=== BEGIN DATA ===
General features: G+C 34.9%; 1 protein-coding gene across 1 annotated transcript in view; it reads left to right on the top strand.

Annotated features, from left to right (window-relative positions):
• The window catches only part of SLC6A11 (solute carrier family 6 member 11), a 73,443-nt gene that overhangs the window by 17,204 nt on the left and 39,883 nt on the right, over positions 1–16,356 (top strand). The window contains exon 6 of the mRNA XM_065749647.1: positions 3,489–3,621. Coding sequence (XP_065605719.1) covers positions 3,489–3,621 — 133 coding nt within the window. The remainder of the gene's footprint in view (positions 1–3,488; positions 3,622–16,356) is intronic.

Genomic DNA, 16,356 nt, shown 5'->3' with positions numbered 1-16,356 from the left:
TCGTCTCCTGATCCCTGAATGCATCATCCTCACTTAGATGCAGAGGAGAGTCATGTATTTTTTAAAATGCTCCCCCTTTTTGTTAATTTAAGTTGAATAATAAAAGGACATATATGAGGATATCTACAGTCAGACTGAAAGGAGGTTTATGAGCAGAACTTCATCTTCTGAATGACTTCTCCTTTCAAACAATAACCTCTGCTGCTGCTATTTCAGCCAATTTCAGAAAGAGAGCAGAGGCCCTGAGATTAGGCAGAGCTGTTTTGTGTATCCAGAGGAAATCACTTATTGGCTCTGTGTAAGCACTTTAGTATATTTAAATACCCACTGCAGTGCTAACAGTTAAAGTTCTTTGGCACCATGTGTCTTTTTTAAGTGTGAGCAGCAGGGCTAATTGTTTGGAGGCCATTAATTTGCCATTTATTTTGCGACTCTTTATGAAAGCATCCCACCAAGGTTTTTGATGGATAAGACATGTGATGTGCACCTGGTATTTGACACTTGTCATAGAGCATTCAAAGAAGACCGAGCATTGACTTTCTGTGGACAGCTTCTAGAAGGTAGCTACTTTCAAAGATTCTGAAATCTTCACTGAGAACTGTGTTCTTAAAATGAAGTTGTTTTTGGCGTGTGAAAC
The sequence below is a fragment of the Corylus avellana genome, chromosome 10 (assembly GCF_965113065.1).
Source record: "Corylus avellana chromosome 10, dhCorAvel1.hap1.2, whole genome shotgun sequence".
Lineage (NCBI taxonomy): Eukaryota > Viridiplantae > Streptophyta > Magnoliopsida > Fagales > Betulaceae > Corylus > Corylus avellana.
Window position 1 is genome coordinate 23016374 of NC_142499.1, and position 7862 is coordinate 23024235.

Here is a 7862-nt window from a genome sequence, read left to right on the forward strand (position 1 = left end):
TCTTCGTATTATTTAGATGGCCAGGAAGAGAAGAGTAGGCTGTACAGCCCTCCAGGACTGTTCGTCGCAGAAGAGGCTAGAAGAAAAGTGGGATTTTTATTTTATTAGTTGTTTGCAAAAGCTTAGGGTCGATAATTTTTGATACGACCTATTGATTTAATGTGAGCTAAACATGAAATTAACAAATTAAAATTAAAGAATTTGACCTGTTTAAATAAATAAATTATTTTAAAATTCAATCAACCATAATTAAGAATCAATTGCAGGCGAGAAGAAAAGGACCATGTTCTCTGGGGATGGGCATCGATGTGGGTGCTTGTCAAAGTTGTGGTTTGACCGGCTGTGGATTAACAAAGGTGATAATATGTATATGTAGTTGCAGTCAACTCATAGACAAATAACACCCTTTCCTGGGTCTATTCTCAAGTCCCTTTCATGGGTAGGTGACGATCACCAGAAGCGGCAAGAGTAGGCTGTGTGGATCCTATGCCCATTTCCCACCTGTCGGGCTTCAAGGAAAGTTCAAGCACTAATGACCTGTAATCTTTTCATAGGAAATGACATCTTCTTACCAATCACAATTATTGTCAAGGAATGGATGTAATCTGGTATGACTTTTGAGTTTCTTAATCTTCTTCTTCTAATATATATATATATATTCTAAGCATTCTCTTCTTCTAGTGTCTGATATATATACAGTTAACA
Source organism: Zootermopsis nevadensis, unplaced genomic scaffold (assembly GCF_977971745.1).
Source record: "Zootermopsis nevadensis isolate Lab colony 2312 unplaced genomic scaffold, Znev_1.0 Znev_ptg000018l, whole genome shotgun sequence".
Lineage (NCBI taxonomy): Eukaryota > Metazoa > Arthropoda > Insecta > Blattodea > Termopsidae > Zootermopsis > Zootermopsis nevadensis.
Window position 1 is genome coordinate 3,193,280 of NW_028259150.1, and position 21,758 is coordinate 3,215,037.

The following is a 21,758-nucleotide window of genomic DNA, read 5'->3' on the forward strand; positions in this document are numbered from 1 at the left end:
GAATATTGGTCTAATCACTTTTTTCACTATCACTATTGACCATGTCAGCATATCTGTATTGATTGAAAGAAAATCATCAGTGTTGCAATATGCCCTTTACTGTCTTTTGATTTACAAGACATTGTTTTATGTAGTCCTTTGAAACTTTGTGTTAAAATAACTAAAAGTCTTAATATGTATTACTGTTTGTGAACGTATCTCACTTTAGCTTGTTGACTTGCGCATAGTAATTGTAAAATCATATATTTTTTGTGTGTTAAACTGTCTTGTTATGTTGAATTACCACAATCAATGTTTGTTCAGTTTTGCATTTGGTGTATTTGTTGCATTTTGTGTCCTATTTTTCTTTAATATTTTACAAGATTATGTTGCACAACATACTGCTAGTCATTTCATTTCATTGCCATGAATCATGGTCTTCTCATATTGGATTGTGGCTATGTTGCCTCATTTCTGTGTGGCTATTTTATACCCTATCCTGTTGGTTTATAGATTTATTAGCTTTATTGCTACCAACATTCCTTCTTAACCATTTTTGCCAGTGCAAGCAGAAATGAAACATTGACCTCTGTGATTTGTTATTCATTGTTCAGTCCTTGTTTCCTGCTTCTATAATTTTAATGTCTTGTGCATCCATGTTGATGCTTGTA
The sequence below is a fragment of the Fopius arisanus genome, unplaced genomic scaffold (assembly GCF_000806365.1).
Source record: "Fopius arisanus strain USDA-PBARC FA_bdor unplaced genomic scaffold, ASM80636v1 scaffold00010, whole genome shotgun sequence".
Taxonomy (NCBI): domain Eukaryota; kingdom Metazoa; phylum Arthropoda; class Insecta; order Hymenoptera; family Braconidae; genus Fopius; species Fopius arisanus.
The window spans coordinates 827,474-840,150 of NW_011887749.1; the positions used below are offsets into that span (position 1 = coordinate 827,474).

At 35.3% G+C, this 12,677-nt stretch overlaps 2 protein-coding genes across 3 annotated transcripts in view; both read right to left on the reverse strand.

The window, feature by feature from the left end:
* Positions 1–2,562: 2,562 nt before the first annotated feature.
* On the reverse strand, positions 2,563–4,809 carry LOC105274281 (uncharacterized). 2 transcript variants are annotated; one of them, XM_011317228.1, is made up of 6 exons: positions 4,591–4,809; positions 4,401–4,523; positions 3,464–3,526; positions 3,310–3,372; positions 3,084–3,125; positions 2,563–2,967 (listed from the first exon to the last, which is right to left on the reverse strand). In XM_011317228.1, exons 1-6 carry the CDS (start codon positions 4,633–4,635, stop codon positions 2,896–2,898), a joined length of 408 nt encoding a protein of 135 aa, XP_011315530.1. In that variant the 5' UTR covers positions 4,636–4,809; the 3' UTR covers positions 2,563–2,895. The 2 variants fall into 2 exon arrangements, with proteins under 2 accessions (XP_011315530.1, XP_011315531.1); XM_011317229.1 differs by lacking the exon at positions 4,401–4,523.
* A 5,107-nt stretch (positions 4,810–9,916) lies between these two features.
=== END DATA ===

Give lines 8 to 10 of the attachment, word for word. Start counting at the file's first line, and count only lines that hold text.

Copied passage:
Lineage (NCBI taxonomy): Eukaryota > Viridiplantae > Streptophyta > Magnoliopsida > Fagales > Betulaceae > Corylus > Corylus avellana.
Window position 1 is genome coordinate 23016374 of NC_142499.1, and position 7862 is coordinate 23024235.

Here is a 7862-nt window from a genome sequence, read left to right on the forward strand (position 1 = left end):